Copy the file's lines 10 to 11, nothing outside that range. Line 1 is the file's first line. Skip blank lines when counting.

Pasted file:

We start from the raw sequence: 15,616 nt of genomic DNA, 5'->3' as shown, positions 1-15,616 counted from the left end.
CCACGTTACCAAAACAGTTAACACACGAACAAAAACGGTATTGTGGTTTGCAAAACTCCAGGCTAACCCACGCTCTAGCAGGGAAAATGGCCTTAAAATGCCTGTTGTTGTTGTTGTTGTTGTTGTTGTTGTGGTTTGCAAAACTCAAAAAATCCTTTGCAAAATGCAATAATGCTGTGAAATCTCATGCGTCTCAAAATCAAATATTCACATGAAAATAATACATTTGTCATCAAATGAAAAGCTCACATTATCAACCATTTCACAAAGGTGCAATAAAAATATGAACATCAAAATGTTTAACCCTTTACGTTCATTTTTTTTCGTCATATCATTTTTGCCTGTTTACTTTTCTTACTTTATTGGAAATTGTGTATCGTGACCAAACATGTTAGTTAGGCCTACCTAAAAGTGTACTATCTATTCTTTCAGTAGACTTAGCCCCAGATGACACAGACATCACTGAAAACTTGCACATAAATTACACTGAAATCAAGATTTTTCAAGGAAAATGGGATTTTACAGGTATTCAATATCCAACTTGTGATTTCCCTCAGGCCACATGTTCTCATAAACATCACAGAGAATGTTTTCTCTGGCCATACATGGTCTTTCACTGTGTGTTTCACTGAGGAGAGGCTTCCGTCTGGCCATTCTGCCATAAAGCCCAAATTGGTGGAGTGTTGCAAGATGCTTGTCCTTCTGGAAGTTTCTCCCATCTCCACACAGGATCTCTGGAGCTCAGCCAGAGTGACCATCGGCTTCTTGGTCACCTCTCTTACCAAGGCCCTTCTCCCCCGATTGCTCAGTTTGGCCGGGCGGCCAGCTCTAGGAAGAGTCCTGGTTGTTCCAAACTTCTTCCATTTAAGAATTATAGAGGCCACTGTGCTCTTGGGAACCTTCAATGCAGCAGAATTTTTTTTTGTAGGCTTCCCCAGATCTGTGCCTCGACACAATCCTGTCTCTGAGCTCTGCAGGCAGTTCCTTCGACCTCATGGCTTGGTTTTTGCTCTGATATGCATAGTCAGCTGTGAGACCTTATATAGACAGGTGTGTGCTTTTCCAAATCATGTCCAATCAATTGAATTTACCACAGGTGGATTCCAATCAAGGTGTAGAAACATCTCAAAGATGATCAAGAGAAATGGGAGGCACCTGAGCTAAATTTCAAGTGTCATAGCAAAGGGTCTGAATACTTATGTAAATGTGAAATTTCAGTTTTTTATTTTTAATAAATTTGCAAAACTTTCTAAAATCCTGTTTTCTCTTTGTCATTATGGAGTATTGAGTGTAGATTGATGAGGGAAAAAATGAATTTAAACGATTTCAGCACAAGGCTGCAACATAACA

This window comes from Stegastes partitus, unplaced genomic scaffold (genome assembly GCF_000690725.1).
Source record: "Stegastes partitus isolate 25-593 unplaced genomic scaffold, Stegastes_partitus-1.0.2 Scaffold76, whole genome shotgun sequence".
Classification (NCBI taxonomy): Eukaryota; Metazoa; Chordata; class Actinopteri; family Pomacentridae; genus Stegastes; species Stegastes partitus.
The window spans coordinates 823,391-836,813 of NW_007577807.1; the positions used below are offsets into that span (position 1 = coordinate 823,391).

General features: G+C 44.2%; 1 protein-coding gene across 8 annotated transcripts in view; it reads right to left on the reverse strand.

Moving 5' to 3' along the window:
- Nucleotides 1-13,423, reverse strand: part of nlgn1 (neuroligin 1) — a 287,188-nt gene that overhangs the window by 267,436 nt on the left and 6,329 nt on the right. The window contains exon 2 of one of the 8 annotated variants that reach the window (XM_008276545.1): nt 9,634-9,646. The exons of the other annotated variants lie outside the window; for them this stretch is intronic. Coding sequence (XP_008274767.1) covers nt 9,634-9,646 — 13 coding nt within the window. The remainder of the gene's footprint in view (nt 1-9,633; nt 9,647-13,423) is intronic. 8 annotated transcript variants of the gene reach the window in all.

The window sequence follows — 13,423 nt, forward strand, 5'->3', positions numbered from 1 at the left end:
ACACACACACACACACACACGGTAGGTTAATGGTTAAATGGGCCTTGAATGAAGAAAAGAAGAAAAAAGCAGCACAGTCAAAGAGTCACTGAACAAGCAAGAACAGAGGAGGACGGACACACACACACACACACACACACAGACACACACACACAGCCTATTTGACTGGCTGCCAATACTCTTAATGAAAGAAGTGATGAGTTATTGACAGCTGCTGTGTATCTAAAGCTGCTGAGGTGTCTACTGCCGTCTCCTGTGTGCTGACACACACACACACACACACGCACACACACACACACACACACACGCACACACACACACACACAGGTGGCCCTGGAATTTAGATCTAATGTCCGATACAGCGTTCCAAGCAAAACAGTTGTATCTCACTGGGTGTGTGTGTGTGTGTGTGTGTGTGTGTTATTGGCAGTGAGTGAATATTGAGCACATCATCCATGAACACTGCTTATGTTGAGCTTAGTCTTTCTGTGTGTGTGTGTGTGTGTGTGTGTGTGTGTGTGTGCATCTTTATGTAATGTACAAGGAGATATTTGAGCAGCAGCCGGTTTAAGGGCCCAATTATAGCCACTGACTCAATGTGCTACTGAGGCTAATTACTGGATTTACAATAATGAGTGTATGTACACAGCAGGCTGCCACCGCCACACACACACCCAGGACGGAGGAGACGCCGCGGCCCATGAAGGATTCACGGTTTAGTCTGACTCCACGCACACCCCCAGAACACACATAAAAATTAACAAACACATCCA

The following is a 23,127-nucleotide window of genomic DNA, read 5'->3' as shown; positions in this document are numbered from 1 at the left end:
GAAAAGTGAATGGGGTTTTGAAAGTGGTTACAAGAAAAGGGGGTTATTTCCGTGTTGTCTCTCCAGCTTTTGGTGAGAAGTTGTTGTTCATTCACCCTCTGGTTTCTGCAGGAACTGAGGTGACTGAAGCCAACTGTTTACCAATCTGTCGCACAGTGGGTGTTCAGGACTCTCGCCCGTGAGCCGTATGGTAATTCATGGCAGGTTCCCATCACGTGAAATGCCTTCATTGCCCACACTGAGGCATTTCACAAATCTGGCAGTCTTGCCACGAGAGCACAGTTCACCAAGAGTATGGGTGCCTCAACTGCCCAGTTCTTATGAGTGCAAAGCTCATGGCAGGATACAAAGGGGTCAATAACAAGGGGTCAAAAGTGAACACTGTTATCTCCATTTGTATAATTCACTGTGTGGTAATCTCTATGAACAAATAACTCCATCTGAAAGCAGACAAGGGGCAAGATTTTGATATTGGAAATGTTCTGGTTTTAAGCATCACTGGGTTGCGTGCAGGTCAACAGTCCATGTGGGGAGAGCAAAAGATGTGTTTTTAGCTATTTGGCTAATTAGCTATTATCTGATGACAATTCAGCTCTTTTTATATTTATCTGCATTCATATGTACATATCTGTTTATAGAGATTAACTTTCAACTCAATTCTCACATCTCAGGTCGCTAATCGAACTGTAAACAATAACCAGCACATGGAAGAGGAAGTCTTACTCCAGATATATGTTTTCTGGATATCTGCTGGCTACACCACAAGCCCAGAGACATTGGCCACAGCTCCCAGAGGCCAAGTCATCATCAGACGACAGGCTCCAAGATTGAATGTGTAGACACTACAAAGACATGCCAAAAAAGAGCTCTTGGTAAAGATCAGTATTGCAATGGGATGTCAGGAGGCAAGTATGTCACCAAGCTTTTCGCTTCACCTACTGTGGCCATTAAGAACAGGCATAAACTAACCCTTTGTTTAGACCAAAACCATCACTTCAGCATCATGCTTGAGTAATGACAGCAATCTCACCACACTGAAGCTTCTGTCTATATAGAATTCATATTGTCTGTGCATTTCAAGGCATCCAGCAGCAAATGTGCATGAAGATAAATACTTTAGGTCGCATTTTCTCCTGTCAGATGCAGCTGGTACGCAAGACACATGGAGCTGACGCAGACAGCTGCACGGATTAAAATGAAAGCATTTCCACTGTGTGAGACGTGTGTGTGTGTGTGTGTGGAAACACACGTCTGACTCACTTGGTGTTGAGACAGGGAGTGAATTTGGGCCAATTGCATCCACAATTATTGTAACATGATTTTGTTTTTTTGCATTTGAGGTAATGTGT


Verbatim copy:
The window sequence follows — 13,423 nt, forward strand, 5'->3', positions numbered from 1 at the left end:
ACACACACACACACACACACGGTAGGTTAATGGTTAAATGGGCCTTGAATGAAGAAAAGAAGAAAAAAGCAGCACAGTCAAAGAGTCACTGAACAAGCAAGAACAGAGGAGGACGGACACACACACACACACACACACACAGACACACACACACAGCCTATTTGACTGGCTGCCAATACTCTTAATGAAAGAAGTGATGAGTTATTGACAGCTGCTGTGTATCTAAAGCTGCTGAGGTGTCTACTGCCGTCTCCTGTGTGCTGACACACACACACACACACACGCACACACACACACACACACACACGCACACACACACACACACAGGTGGCCCTGGAATTTAGATCTAATGTCCGATACAGCGTTCCAAGCAAAACAGTTGTATCTCACTGGGTGTGTGTGTGTGTGTGTGTGTGTGTGTTATTGGCAGTGAGTGAATATTGAGCACATCATCCATGAACACTGCTTATGTTGAGCTTAGTCTTTCTGTGTGTGTGTGTGTGTGTGTGTGTGTGTGTGTGTGCATCTTTATGTAATGTACAAGGAGATATTTGAGCAGCAGCCGGTTTAAGGGCCCAATTATAGCCACTGACTCAATGTGCTACTGAGGCTAATTACTGGATTTACAATAATGAGTGTATGTACACAGCAGGCTGCCACCGCCACACACACACCCAGGACGGAGGAGACGCCGCGGCCCATGAAGGATTCACGGTTTAGTCTGACTCCACGCACACCCCCAGAACACACATAAAAATTAACAAACACATCCA